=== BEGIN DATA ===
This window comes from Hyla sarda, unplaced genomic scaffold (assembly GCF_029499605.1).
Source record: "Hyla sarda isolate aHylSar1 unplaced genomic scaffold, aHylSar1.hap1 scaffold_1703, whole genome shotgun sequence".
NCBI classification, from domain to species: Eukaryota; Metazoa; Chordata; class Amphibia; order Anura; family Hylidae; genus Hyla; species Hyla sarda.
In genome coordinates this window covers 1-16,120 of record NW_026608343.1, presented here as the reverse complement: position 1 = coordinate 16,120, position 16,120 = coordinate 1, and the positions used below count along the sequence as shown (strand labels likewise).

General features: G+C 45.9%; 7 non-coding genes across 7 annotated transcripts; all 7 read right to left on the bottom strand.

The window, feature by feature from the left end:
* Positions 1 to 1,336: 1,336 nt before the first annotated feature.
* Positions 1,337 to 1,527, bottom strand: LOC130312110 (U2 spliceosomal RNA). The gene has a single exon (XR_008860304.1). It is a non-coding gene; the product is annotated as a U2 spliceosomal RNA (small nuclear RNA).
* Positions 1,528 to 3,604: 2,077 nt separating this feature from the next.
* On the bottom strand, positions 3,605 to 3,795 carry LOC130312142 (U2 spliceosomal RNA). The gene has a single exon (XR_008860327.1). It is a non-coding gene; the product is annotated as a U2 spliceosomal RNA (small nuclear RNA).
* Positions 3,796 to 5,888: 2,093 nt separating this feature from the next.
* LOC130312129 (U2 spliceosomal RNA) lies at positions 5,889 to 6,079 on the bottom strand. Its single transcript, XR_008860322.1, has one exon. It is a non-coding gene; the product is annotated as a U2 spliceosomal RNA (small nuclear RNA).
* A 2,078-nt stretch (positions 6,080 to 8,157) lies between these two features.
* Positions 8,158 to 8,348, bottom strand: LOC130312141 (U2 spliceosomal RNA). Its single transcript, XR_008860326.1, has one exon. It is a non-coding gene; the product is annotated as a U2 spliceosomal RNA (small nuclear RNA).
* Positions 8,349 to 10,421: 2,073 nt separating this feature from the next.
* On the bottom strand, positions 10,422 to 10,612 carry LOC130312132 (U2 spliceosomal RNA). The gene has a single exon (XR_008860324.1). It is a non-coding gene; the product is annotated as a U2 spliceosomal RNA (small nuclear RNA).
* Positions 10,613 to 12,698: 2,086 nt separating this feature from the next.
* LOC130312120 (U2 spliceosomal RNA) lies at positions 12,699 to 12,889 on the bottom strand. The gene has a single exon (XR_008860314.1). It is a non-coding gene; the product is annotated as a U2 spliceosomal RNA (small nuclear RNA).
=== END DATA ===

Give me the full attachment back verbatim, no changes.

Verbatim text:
This window comes from Hyla sarda, unplaced genomic scaffold (assembly GCF_029499605.1).
Source record: "Hyla sarda isolate aHylSar1 unplaced genomic scaffold, aHylSar1.hap1 scaffold_1703, whole genome shotgun sequence".
NCBI classification, from domain to species: Eukaryota; Metazoa; Chordata; class Amphibia; order Anura; family Hylidae; genus Hyla; species Hyla sarda.
In genome coordinates this window covers 1-16,120 of record NW_026608343.1, presented here as the reverse complement: position 1 = coordinate 16,120, position 16,120 = coordinate 1, and the positions used below count along the sequence as shown (strand labels likewise).

General features: G+C 45.9%; 7 non-coding genes across 7 annotated transcripts; all 7 read right to left on the bottom strand.

The window, feature by feature from the left end:
* Positions 1 to 1,336: 1,336 nt before the first annotated feature.
* Positions 1,337 to 1,527, bottom strand: LOC130312110 (U2 spliceosomal RNA). The gene has a single exon (XR_008860304.1). It is a non-coding gene; the product is annotated as a U2 spliceosomal RNA (small nuclear RNA).
* Positions 1,528 to 3,604: 2,077 nt separating this feature from the next.
* On the bottom strand, positions 3,605 to 3,795 carry LOC130312142 (U2 spliceosomal RNA). The gene has a single exon (XR_008860327.1). It is a non-coding gene; the product is annotated as a U2 spliceosomal RNA (small nuclear RNA).
* Positions 3,796 to 5,888: 2,093 nt separating this feature from the next.
* LOC130312129 (U2 spliceosomal RNA) lies at positions 5,889 to 6,079 on the bottom strand. Its single transcript, XR_008860322.1, has one exon. It is a non-coding gene; the product is annotated as a U2 spliceosomal RNA (small nuclear RNA).
* A 2,078-nt stretch (positions 6,080 to 8,157) lies between these two features.
* Positions 8,158 to 8,348, bottom strand: LOC130312141 (U2 spliceosomal RNA). Its single transcript, XR_008860326.1, has one exon. It is a non-coding gene; the product is annotated as a U2 spliceosomal RNA (small nuclear RNA).
* Positions 8,349 to 10,421: 2,073 nt separating this feature from the next.
* On the bottom strand, positions 10,422 to 10,612 carry LOC130312132 (U2 spliceosomal RNA). The gene has a single exon (XR_008860324.1). It is a non-coding gene; the product is annotated as a U2 spliceosomal RNA (small nuclear RNA).
* Positions 10,613 to 12,698: 2,086 nt separating this feature from the next.
* LOC130312120 (U2 spliceosomal RNA) lies at positions 12,699 to 12,889 on the bottom strand. The gene has a single exon (XR_008860314.1). It is a non-coding gene; the product is annotated as a U2 spliceosomal RNA (small nuclear RNA).